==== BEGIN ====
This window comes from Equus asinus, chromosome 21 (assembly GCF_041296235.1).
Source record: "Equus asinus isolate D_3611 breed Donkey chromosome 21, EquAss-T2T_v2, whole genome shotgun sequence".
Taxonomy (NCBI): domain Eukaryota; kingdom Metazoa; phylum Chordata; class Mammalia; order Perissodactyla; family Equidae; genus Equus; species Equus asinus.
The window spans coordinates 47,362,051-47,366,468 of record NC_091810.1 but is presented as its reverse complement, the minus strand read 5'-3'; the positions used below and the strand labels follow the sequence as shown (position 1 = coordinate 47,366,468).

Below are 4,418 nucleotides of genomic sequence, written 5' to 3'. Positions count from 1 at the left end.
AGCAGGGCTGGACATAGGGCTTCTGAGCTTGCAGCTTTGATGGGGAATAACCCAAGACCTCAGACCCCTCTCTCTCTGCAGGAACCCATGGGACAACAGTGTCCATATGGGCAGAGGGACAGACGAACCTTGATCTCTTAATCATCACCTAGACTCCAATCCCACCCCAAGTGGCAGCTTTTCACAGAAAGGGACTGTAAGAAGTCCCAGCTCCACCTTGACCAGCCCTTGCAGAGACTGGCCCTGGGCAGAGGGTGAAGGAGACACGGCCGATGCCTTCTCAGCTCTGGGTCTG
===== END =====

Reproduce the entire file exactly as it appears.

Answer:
This window comes from Equus asinus, chromosome 21 (assembly GCF_041296235.1).
Source record: "Equus asinus isolate D_3611 breed Donkey chromosome 21, EquAss-T2T_v2, whole genome shotgun sequence".
Taxonomy (NCBI): domain Eukaryota; kingdom Metazoa; phylum Chordata; class Mammalia; order Perissodactyla; family Equidae; genus Equus; species Equus asinus.
The window spans coordinates 47,362,051-47,366,468 of record NC_091810.1 but is presented as its reverse complement, the minus strand read 5'-3'; the positions used below and the strand labels follow the sequence as shown (position 1 = coordinate 47,366,468).

Below are 4,418 nucleotides of genomic sequence, written 5' to 3'. Positions count from 1 at the left end.
AGCAGGGCTGGACATAGGGCTTCTGAGCTTGCAGCTTTGATGGGGAATAACCCAAGACCTCAGACCCCTCTCTCTCTGCAGGAACCCATGGGACAACAGTGTCCATATGGGCAGAGGGACAGACGAACCTTGATCTCTTAATCATCACCTAGACTCCAATCCCACCCCAAGTGGCAGCTTTTCACAGAAAGGGACTGTAAGAAGTCCCAGCTCCACCTTGACCAGCCCTTGCAGAGACTGGCCCTGGGCAGAGGGTGAAGGAGACACGGCCGATGCCTTCTCAGCTCTGGGTCTG